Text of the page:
Recently elected Maryland governor Wes Moore has already made notable history, being the first African American Governor of Maryland. Moore ran on a progressive platform, highlighting issues such as education, health care, social justice, and public safety. Moore also included a suite of ambitious climate proposals in his campaign promises. Here, I will review some of Wes Moore's environmental policy promises, and what progress has been made so far.

First, identifying some notable campaign promises regarding Environmental Policy

  1. Ensure Maryland generates 100% clean energy by 2035.
  2. Achieve 60% reduction in carbon emissions by 2030 and net-zero emissions by 2045.
  3. Expand solar, wind and battery storage in Maryland.
  4. Incentivize the electrification of personal and public vehicles.
  5. Prioritizing equity, labor, and justice in environmental policy.
  6. Promote sustainable agriculture and forestry practices.
  7. Mitigate effects of sea level rise.
  8. Reduce air pollution to improve health outcomes.
  9. Preserving the Chesapeake Bay and Inner Harbor Waterways.
  10. Investment in wastewater management and water treatment systems.

These promises have encouraged conservation groups that important environmental issues will be a focus of this new administration.

Now, just 2 months into his tenure as Governor, what actions has Moore taken to make good on these campaign promises? By most measures, the new administration is doing well. Since inauguration, Moore has announced Maryland joining the US Climate Alliance, with a $422 million investment into environmental programs, along with 67 new hires for the Maryland Department of the Environment. Additionally, Moore has pledged to phase out gas-powered car sales by 2035. Looking forward, local environmentalists will be keeping track of the Moore administration to see how environmental policy will be handled over the next 4 years.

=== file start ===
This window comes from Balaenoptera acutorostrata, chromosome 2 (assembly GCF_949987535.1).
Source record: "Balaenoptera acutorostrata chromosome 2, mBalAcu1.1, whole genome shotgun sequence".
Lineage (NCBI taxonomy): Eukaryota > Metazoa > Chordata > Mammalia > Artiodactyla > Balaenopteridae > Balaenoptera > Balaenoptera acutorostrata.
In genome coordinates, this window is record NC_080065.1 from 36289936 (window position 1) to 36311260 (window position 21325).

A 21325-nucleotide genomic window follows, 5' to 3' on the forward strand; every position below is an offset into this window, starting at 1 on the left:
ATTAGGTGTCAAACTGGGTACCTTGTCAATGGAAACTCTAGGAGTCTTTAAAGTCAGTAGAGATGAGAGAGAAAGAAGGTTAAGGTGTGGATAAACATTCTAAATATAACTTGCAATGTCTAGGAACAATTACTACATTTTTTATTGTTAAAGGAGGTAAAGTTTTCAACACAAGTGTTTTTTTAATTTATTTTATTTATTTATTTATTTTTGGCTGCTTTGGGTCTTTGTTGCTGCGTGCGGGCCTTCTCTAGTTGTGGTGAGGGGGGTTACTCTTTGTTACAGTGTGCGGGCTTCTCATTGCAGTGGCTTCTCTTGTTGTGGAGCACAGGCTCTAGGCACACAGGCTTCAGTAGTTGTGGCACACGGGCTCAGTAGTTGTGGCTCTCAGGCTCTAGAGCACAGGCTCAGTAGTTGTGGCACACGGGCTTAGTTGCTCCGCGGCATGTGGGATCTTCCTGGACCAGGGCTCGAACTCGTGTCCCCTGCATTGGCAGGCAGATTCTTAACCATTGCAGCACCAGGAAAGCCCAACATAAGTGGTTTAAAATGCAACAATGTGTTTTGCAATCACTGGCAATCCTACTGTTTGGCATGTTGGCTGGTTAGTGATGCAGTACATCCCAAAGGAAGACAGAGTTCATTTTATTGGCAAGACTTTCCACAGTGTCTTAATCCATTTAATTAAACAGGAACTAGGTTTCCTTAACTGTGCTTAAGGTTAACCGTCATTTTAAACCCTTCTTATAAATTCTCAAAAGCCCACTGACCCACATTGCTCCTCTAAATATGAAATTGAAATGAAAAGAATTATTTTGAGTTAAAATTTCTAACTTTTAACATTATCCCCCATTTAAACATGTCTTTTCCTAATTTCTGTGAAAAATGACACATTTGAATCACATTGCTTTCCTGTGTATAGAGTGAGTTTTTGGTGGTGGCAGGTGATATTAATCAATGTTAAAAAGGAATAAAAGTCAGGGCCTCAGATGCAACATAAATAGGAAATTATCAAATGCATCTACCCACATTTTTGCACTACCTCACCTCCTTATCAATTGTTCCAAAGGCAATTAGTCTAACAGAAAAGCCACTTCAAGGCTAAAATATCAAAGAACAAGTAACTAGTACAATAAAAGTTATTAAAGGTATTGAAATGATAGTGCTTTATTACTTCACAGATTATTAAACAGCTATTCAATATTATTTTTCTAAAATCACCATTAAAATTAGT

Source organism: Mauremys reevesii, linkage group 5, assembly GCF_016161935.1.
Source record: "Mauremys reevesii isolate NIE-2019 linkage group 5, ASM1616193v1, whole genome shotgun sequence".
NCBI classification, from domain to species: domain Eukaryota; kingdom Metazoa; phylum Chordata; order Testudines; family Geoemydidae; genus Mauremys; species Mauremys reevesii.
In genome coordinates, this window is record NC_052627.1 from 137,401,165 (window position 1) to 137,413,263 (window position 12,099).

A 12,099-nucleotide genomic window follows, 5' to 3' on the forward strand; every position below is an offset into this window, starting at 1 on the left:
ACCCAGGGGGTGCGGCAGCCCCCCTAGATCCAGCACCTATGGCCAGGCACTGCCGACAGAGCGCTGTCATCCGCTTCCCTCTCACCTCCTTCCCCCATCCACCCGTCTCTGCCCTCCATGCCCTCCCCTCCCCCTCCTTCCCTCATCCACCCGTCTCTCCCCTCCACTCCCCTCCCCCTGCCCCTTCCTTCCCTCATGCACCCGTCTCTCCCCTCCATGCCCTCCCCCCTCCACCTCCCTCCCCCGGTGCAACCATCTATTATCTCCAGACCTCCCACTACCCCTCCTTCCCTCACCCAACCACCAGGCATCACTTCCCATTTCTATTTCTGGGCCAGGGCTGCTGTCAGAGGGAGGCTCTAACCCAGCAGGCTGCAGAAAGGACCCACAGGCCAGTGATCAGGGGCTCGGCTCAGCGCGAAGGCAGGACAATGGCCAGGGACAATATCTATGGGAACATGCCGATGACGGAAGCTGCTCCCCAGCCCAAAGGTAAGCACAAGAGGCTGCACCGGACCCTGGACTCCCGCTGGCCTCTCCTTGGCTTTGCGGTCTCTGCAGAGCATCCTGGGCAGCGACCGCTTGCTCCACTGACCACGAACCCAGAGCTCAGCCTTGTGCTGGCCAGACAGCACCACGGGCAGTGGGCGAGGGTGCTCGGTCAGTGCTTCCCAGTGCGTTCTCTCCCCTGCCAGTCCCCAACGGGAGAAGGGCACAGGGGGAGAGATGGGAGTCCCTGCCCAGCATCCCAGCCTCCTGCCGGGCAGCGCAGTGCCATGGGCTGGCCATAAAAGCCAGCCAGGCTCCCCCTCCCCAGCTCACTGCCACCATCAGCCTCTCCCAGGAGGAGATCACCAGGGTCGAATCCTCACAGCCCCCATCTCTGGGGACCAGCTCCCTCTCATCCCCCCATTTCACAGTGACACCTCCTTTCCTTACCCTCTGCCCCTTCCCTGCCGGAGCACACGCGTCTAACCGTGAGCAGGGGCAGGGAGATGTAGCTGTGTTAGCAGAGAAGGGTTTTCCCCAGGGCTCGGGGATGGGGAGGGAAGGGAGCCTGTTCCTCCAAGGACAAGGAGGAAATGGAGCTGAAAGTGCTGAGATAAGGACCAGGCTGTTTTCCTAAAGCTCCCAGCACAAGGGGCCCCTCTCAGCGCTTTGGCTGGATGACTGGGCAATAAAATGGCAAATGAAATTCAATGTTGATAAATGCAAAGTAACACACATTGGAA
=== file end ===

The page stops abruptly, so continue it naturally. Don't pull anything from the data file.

Sydney West Maryland Forestry Foundation 18 February 2023

Maryland's invasive Japanese honeysuckle

Originally introduced to the shores of Long Island, New York in 1806, the Japanese honeysuckle (Lonicera japonica) has become one of Maryland's most evident invasive species to impact forests and wildlife. The Japanese honeysuckle is a woody vine adorned with fragrant white flowers and spreads by intertwining trees, overlaying bushes, and encompassing sections of Maryland's forest floor (Maryland Invasive Species Council, 2005). Spreading over disturbed areas of land, roadsides, fields, and forests, the vine can survive in the colder winter months because of its semi-evergreen nature. Not only does the invasive vine block sunlight from trees and undergrowth, but it can also wrap tightly around trees, shrubs, and other natives, cutting off their nutrient supply and causing them to die (iNaturalist, 2023). Maryland's forests depend on native pollinators, plants, and animals for survival, but through the introduction of invasives, there is heightened competition for space, food, and sunlight (Maryland Department of Natural Resources, 2023).